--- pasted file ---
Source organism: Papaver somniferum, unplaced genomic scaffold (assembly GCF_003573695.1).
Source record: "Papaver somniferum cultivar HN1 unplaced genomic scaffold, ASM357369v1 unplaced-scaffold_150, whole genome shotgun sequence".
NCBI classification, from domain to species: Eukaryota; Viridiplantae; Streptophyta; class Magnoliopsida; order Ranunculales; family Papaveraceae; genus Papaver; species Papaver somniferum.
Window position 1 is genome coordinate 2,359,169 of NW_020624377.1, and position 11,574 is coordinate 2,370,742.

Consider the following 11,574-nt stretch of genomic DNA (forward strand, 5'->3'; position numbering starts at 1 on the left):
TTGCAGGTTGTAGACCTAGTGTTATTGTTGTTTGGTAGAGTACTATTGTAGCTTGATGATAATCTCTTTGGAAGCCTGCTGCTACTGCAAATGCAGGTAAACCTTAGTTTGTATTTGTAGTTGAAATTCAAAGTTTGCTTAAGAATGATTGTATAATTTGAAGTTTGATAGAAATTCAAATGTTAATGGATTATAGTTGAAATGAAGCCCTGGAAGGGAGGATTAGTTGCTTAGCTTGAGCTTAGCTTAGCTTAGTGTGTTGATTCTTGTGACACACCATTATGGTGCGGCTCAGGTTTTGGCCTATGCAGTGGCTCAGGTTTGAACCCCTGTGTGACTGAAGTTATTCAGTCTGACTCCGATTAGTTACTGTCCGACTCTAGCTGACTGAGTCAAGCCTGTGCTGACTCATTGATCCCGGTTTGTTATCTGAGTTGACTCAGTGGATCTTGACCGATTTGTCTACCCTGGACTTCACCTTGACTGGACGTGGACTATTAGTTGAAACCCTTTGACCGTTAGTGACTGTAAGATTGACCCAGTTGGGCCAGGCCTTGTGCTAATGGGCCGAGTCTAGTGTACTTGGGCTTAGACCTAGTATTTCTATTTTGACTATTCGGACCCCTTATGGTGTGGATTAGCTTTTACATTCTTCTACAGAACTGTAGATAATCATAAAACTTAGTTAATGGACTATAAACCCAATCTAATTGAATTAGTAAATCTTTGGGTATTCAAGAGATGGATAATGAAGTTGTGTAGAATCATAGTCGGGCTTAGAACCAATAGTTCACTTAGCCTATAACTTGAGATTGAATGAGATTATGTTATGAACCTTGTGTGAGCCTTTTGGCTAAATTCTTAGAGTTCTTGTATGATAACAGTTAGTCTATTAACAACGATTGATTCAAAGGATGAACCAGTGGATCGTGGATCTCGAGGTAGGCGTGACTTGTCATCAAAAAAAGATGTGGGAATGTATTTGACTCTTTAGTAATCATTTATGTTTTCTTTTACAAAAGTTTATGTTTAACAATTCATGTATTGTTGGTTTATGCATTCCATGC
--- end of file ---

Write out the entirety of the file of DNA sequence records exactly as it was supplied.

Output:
Source organism: Papaver somniferum, unplaced genomic scaffold (assembly GCF_003573695.1).
Source record: "Papaver somniferum cultivar HN1 unplaced genomic scaffold, ASM357369v1 unplaced-scaffold_150, whole genome shotgun sequence".
NCBI classification, from domain to species: Eukaryota; Viridiplantae; Streptophyta; class Magnoliopsida; order Ranunculales; family Papaveraceae; genus Papaver; species Papaver somniferum.
Window position 1 is genome coordinate 2,359,169 of NW_020624377.1, and position 11,574 is coordinate 2,370,742.

Consider the following 11,574-nt stretch of genomic DNA (forward strand, 5'->3'; position numbering starts at 1 on the left):
TTGCAGGTTGTAGACCTAGTGTTATTGTTGTTTGGTAGAGTACTATTGTAGCTTGATGATAATCTCTTTGGAAGCCTGCTGCTACTGCAAATGCAGGTAAACCTTAGTTTGTATTTGTAGTTGAAATTCAAAGTTTGCTTAAGAATGATTGTATAATTTGAAGTTTGATAGAAATTCAAATGTTAATGGATTATAGTTGAAATGAAGCCCTGGAAGGGAGGATTAGTTGCTTAGCTTGAGCTTAGCTTAGCTTAGTGTGTTGATTCTTGTGACACACCATTATGGTGCGGCTCAGGTTTTGGCCTATGCAGTGGCTCAGGTTTGAACCCCTGTGTGACTGAAGTTATTCAGTCTGACTCCGATTAGTTACTGTCCGACTCTAGCTGACTGAGTCAAGCCTGTGCTGACTCATTGATCCCGGTTTGTTATCTGAGTTGACTCAGTGGATCTTGACCGATTTGTCTACCCTGGACTTCACCTTGACTGGACGTGGACTATTAGTTGAAACCCTTTGACCGTTAGTGACTGTAAGATTGACCCAGTTGGGCCAGGCCTTGTGCTAATGGGCCGAGTCTAGTGTACTTGGGCTTAGACCTAGTATTTCTATTTTGACTATTCGGACCCCTTATGGTGTGGATTAGCTTTTACATTCTTCTACAGAACTGTAGATAATCATAAAACTTAGTTAATGGACTATAAACCCAATCTAATTGAATTAGTAAATCTTTGGGTATTCAAGAGATGGATAATGAAGTTGTGTAGAATCATAGTCGGGCTTAGAACCAATAGTTCACTTAGCCTATAACTTGAGATTGAATGAGATTATGTTATGAACCTTGTGTGAGCCTTTTGGCTAAATTCTTAGAGTTCTTGTATGATAACAGTTAGTCTATTAACAACGATTGATTCAAAGGATGAACCAGTGGATCGTGGATCTCGAGGTAGGCGTGACTTGTCATCAAAAAAAGATGTGGGAATGTATTTGACTCTTTAGTAATCATTTATGTTTTCTTTTACAAAAGTTTATGTTTAACAATTCATGTATTGTTGGTTTATGCATTCCATGC